Still reading Ways of Being, by James Bridle. My copy of the book is already full of sentences and paragraphs I highlighted. Sometimes I am only able to read a single page because I need to reflect on the information I just received. I need to let it ferment a little before I can go on. Those are my favorite books. :-)
I learned that The Wood Wide Web was the headline on the cover of the August, 1997, issue of Nature magazine.
Network Theory, which followed right on the heals of the invention of the World Wide Web, enabled us to SEE such networks in nature. We humans use a model through which we view the world. If our model doesn’t acknowledge something we will not see that thing. It will remain in our blind spot. Once we had the World Wide Web and Network Theory, we were able to see similar networks all around us, such as forests and the fungal strands, the mycelium, that connect the trees in a symbiotic relationship.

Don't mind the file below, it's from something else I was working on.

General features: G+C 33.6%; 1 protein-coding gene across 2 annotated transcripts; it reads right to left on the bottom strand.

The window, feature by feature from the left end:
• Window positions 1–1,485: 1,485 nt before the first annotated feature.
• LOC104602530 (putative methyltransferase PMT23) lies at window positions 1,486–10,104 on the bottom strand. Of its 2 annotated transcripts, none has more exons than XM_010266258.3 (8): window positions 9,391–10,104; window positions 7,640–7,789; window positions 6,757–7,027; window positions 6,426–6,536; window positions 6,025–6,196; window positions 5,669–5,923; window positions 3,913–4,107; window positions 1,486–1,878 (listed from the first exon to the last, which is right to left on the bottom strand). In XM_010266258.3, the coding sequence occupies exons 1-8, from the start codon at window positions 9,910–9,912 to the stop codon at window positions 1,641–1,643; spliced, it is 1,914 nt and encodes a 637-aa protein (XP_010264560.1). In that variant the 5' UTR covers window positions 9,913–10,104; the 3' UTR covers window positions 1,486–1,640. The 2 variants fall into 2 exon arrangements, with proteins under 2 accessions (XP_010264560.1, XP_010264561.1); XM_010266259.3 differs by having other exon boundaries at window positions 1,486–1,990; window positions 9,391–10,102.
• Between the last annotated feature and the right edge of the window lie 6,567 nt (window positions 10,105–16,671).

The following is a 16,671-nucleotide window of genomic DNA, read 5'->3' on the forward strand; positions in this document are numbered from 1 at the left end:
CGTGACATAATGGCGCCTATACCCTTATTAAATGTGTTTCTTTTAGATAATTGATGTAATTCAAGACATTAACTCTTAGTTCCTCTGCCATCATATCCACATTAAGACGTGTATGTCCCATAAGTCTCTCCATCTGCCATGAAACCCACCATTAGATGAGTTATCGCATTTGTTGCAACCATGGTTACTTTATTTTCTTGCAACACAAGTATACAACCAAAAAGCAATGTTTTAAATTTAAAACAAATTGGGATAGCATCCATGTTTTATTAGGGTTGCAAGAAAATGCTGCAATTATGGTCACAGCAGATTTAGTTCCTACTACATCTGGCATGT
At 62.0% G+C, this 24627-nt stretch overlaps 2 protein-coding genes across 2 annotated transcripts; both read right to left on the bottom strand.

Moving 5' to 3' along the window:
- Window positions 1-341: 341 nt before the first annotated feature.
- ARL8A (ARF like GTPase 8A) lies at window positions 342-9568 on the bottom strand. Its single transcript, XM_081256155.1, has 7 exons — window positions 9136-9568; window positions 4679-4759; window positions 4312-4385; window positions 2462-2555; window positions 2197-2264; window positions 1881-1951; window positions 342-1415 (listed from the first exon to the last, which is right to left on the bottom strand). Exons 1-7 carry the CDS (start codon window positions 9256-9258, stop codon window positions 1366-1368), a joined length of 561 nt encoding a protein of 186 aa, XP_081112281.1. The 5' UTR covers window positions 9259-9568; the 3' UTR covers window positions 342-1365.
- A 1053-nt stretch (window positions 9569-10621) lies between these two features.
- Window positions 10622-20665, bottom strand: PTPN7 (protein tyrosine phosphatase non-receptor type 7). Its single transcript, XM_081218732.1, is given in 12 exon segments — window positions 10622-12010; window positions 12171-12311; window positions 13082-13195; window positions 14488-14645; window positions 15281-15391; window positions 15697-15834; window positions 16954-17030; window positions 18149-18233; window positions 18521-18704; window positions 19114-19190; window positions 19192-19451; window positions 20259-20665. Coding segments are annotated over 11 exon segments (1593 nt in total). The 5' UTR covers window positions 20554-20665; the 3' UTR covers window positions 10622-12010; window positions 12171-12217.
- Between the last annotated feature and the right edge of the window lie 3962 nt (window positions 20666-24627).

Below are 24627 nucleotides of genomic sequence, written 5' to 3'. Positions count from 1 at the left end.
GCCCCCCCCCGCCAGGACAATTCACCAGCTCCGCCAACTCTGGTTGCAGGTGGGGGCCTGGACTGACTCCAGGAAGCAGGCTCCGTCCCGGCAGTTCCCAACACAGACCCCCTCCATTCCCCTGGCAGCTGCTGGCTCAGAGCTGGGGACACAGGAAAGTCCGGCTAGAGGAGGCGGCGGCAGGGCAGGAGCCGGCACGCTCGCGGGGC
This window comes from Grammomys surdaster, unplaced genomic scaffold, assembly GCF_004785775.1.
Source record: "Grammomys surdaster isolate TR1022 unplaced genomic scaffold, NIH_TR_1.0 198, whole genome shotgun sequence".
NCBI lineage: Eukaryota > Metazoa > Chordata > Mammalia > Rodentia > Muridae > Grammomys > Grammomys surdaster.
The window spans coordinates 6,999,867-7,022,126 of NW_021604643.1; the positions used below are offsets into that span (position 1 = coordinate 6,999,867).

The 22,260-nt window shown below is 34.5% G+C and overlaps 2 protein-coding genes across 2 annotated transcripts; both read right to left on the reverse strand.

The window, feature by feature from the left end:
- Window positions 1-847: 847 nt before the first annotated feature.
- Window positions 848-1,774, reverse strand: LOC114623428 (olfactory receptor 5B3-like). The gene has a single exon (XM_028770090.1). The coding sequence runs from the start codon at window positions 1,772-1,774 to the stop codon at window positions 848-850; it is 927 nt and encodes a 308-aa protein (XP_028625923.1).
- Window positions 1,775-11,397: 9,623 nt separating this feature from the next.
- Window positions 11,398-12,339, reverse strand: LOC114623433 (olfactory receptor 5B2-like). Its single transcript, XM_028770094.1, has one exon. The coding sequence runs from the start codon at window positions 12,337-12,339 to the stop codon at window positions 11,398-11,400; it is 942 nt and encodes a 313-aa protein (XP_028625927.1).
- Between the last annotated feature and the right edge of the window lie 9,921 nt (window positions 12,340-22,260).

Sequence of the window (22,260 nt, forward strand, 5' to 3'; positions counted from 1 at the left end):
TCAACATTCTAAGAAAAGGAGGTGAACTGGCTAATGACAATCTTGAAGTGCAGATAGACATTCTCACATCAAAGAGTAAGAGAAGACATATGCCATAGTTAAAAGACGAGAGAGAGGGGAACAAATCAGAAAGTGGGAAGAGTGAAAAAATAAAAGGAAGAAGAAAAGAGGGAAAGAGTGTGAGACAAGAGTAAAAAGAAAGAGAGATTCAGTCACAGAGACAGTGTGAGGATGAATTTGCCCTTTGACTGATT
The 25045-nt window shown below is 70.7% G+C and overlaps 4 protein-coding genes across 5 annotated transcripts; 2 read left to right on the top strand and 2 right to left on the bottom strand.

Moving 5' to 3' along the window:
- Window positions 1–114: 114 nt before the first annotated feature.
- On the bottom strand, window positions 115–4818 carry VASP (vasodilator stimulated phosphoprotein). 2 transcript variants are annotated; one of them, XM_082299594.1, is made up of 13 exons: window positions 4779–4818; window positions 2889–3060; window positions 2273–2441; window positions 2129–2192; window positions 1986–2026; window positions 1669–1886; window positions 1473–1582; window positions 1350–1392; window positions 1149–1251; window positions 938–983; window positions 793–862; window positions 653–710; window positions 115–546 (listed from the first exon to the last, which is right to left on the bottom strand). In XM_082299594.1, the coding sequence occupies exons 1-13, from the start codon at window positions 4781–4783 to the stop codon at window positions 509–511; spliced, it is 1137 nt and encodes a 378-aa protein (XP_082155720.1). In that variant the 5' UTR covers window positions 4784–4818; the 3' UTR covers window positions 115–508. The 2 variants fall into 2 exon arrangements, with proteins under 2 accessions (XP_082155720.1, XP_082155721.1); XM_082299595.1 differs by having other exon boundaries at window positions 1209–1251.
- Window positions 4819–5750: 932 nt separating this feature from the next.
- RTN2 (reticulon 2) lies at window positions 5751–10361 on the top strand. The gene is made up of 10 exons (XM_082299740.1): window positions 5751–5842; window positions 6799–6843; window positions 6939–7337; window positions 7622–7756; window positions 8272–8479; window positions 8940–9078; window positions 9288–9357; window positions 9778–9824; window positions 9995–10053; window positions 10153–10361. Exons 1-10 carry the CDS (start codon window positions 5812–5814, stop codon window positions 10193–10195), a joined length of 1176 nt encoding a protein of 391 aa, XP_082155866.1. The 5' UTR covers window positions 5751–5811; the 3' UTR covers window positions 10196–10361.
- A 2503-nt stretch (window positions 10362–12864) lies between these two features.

Remarkable, but not surprising, that we needed to invent a technology in order to see and understand the same principle at work in nature.
Ways of Being is a great book for anyone who enjoyed The Hidden Life of Trees: What They Feel, How They Communicate by Peter Wohlleben or The Overstory, by Richard Powers. A great trilogy.
I can get behind this.